The CSR Newsletters are a freely-available resource generated as a dynamic complement to the textbook, Strategic Corporate Social Responsibility: Sustainable Value Creation.

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Monday, April 14, 2014

Strategic CSR - Auditors

Core to the theoretical underpinnings of Strategic CSR is the idea of vigilant stakeholders. While firms have a duty to listen and understand the needs and concerns of their stakeholders, broadly defined, stakeholders have an equal duty to hold firms to account.
Along these lines, one of the checks and balances that make capitalism a more effective economic system is the external audit. By verifying the accounts of the firm, auditors convey a halo effect that carries a strong message to investors (who do not have the time or expertize to verify the accounts, but are very interested to know whether they are accurate). Given this, the article in the url below raises some troubling questions:
“More than one in three audits inspected by the U.S. government’s audit watchdog were so deficient the auditors shouldn’t have signed off, an official said this week.”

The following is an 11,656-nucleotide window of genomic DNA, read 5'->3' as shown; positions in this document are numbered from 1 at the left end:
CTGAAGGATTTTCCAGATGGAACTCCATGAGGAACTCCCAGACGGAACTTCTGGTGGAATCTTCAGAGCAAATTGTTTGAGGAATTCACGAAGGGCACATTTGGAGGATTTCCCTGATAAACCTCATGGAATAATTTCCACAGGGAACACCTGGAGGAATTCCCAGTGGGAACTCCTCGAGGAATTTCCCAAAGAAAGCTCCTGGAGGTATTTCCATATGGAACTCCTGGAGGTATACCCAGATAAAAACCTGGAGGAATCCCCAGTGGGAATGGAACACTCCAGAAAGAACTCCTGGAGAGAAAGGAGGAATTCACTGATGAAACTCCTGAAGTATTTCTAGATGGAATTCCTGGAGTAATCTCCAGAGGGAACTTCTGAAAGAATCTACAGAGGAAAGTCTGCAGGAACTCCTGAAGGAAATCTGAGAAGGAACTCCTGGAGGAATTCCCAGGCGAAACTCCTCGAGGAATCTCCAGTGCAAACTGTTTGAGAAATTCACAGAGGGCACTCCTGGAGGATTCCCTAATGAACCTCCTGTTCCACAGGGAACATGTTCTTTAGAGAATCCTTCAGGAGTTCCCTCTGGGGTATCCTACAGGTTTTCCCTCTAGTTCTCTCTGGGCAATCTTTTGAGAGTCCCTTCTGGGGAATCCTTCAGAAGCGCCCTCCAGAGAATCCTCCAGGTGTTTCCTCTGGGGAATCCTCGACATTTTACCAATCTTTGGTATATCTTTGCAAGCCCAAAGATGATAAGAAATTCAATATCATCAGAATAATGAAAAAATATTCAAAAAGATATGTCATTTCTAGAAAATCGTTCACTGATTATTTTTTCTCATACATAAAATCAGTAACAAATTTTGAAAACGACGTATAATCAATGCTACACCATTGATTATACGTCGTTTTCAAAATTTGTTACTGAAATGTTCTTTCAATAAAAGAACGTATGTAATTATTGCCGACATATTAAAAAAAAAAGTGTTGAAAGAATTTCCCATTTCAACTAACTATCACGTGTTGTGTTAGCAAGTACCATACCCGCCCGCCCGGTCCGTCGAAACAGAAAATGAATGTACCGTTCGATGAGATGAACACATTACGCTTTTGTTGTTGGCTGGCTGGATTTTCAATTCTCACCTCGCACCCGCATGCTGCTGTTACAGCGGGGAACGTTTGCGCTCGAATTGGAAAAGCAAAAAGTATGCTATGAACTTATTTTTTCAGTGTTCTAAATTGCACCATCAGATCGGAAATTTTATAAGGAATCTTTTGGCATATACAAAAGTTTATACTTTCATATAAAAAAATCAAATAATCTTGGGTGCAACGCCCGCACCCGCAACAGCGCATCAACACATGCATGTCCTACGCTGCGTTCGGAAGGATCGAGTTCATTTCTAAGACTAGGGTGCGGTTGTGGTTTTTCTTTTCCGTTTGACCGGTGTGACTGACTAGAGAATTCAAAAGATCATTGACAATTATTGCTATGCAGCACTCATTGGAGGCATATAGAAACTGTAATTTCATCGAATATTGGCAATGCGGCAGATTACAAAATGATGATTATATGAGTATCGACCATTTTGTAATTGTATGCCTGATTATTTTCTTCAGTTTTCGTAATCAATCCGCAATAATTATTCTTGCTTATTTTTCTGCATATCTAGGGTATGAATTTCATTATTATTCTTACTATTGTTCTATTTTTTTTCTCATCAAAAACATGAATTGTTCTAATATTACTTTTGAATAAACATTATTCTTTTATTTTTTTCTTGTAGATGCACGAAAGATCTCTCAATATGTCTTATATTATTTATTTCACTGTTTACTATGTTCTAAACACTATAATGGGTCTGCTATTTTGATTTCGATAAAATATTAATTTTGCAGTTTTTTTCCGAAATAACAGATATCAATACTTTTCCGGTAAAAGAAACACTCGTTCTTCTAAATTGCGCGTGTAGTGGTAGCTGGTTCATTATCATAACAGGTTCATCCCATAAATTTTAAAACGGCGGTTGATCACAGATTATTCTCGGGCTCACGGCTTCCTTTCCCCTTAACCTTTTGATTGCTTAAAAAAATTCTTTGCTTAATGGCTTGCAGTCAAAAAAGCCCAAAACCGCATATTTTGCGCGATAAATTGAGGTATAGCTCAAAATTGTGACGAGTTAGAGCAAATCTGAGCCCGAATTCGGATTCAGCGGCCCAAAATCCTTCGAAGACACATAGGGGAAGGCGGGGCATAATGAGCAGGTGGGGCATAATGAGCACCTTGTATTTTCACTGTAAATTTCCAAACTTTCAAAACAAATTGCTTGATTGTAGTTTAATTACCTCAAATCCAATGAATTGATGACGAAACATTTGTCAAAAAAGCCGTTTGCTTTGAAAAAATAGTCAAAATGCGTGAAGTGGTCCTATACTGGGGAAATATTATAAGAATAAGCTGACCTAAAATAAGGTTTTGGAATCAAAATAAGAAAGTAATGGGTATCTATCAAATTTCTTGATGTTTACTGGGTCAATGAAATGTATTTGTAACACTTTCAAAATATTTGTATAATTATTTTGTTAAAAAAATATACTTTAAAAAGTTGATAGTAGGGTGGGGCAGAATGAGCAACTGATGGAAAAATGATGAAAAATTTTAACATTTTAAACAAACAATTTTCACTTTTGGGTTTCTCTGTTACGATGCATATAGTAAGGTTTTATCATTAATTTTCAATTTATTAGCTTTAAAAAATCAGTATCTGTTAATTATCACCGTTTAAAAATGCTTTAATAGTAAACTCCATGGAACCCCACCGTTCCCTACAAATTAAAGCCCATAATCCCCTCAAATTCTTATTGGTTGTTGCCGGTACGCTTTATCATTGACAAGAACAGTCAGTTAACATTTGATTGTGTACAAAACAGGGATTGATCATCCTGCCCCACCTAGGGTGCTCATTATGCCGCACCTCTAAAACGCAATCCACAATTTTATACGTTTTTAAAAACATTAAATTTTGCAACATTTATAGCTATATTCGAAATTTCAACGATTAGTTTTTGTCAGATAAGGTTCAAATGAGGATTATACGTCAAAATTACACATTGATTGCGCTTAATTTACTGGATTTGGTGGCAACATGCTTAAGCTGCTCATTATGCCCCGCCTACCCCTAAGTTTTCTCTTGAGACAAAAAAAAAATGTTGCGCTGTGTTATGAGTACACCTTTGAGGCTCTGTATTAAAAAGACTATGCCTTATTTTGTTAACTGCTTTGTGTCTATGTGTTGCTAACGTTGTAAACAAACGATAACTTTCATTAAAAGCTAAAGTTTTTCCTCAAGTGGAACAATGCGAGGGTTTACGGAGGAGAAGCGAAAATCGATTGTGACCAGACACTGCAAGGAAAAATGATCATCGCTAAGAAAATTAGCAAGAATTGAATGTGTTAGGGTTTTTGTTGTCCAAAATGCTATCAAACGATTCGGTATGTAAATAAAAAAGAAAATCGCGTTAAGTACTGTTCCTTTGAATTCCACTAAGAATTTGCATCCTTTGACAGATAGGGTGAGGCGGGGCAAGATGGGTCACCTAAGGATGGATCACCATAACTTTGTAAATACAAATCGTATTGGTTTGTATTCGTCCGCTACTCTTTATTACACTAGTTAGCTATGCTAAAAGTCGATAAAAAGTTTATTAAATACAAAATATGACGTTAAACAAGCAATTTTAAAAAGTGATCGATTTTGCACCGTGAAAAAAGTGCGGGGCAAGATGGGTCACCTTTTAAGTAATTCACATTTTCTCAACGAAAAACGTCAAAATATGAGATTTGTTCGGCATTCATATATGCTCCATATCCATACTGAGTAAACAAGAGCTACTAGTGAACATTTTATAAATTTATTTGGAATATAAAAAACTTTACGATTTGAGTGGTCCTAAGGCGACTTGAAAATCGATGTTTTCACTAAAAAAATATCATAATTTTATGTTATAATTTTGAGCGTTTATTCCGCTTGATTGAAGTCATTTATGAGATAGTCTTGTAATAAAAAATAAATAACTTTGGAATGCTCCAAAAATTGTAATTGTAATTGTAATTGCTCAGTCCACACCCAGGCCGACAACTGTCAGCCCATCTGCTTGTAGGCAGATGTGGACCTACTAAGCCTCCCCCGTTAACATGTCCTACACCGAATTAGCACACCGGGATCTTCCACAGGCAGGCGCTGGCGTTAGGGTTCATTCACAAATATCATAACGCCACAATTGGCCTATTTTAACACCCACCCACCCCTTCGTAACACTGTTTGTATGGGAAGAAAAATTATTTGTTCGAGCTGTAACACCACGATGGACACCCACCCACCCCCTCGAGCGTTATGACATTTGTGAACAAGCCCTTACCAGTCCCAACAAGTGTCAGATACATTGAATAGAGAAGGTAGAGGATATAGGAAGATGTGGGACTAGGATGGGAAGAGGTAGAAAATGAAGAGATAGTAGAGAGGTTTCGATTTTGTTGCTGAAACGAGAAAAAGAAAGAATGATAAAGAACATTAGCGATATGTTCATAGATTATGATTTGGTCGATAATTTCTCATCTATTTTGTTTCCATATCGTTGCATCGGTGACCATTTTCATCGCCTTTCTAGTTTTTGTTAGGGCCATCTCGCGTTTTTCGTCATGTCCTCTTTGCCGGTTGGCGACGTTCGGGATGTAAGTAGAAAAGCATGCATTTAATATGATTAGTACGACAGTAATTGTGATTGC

The report reveals that, on inspection, the auditors could not provide sufficient evidence to support the claims they were making in their audit:
“‘When we look at an audit, the rate of failure has been in a range of around 35 to 40%,’ Martin Baumann, chief auditor of the Public Company Accounting Oversight Board said on Thursday in comments to a New York State Society of CPAs conference. … That doesn’t necessarily mean the underlying corporate financial statements are incorrect, but the audit failures could start to undermine investor confidence, Mr. Baumann said.”
It seems that the combination of increasingly complex financial transactions, together with recent tightening of regulations around compliance, suggest that the auditors are not receiving the training and supervision that they need to evaluate effectively what the firm is doing:
“The PCAOB has found five common trouble spots for auditors: complex “fair value” measurements for hard-to-price financial instruments, management’s estimates, revenue recognition policies, internal controls, and relying too heavily on the use of data prepared by the company being audited.”
Take care
David Chandler & Bill Werther
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One in Three Audits Fail, PCAOB Chief Auditor Says
By Emily Chasan
January 24, 2014
The Wall Street Journal